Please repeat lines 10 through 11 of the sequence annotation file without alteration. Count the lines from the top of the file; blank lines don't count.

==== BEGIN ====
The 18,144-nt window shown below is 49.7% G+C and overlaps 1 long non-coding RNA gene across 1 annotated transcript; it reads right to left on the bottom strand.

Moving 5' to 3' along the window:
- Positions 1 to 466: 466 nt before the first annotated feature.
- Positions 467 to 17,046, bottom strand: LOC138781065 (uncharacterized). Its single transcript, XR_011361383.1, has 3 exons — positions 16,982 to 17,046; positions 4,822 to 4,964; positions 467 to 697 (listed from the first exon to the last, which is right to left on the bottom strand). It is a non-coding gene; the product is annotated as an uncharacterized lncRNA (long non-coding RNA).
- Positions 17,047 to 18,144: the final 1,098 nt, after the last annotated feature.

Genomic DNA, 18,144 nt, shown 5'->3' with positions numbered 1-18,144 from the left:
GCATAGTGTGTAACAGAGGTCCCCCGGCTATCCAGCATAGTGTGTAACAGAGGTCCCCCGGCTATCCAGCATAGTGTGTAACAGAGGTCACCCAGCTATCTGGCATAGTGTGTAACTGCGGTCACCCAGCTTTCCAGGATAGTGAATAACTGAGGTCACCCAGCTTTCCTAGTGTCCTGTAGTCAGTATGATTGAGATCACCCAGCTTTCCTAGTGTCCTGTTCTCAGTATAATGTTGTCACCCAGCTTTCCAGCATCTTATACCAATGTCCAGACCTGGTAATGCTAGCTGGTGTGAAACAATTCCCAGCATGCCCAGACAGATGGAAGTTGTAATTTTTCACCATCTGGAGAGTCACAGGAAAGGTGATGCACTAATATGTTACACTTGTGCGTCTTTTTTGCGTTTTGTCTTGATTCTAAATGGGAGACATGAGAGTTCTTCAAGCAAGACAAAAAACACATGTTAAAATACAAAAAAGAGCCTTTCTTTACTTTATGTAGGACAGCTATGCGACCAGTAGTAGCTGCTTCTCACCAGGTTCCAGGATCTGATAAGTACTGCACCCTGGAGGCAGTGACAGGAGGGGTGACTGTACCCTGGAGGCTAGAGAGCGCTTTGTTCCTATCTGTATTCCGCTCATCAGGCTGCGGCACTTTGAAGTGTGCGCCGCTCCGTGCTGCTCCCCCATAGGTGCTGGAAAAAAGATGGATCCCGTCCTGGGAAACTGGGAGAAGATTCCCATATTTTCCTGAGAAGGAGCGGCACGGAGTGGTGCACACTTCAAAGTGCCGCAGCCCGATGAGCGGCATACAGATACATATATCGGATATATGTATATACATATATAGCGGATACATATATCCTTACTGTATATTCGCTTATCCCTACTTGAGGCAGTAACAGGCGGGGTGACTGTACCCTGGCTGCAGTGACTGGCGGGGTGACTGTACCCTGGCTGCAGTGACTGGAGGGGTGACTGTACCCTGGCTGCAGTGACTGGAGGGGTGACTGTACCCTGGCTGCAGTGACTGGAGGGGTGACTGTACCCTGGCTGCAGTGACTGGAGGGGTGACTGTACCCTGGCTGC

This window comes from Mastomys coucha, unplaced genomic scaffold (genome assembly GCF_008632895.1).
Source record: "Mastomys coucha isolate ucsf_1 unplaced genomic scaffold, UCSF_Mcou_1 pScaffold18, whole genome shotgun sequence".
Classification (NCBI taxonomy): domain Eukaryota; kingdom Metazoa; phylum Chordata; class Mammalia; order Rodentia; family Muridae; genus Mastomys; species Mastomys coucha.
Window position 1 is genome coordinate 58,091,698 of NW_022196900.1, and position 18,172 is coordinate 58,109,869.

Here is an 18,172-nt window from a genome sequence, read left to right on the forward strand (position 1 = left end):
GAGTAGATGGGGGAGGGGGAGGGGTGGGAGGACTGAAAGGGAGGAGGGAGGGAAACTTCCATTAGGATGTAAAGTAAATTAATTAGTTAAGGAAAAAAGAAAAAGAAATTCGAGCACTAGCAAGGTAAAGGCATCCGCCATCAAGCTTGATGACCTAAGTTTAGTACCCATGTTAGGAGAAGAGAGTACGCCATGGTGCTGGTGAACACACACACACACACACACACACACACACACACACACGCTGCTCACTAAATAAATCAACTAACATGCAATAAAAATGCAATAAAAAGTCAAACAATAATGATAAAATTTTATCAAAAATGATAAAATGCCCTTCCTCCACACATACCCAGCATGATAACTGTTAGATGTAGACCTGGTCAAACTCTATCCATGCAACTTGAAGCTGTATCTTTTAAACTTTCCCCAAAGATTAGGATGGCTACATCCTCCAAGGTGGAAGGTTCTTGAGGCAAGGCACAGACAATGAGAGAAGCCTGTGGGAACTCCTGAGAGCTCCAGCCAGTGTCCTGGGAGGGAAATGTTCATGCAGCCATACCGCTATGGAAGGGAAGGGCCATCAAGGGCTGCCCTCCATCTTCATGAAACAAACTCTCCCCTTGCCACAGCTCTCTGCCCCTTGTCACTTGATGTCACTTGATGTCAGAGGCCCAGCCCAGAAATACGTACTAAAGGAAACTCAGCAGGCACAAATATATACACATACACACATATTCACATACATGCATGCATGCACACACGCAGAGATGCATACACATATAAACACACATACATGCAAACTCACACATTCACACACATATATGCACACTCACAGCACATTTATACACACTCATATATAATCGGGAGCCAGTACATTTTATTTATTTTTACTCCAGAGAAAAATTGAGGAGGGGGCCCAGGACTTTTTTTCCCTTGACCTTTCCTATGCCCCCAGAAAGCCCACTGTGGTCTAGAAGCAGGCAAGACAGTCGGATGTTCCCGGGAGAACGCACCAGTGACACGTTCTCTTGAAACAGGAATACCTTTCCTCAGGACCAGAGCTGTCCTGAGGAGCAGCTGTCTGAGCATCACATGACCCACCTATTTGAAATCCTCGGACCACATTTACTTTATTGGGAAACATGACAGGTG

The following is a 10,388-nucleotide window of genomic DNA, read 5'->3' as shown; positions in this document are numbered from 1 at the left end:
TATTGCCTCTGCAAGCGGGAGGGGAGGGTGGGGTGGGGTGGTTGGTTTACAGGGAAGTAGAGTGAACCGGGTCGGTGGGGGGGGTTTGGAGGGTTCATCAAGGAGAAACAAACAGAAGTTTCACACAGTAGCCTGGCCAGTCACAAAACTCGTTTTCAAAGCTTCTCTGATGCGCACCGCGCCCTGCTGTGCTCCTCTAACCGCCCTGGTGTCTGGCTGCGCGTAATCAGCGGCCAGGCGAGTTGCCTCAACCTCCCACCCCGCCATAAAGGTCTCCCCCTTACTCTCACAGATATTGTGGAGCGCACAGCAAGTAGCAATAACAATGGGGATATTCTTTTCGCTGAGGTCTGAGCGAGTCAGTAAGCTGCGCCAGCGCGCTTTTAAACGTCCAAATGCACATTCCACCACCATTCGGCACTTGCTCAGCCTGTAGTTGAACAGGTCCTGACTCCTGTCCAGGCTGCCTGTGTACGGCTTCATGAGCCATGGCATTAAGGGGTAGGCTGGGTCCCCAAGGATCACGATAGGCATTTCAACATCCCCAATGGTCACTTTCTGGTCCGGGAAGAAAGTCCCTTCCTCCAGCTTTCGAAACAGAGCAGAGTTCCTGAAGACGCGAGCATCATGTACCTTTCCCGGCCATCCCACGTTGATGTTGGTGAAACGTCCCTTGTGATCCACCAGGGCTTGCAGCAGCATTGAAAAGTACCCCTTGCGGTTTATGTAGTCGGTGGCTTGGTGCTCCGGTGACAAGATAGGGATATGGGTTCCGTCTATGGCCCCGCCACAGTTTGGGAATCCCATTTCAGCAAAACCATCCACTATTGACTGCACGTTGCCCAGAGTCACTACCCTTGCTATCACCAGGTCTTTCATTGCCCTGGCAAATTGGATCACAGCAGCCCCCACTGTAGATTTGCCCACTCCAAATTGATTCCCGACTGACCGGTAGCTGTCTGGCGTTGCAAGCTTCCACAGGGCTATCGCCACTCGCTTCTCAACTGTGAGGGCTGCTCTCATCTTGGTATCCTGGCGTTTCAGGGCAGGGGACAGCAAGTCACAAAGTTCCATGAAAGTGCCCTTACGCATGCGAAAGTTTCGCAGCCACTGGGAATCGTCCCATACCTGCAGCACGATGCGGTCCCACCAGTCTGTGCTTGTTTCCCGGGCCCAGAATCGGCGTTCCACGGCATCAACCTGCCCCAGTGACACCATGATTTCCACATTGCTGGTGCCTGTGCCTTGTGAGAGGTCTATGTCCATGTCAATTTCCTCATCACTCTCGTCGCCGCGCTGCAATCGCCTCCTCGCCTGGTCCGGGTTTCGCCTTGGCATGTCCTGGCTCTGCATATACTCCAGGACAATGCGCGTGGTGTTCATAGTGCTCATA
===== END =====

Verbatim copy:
Classification (NCBI taxonomy): domain Eukaryota; kingdom Metazoa; phylum Chordata; class Mammalia; order Rodentia; family Muridae; genus Mastomys; species Mastomys coucha.
Window position 1 is genome coordinate 58,091,698 of NW_022196900.1, and position 18,172 is coordinate 58,109,869.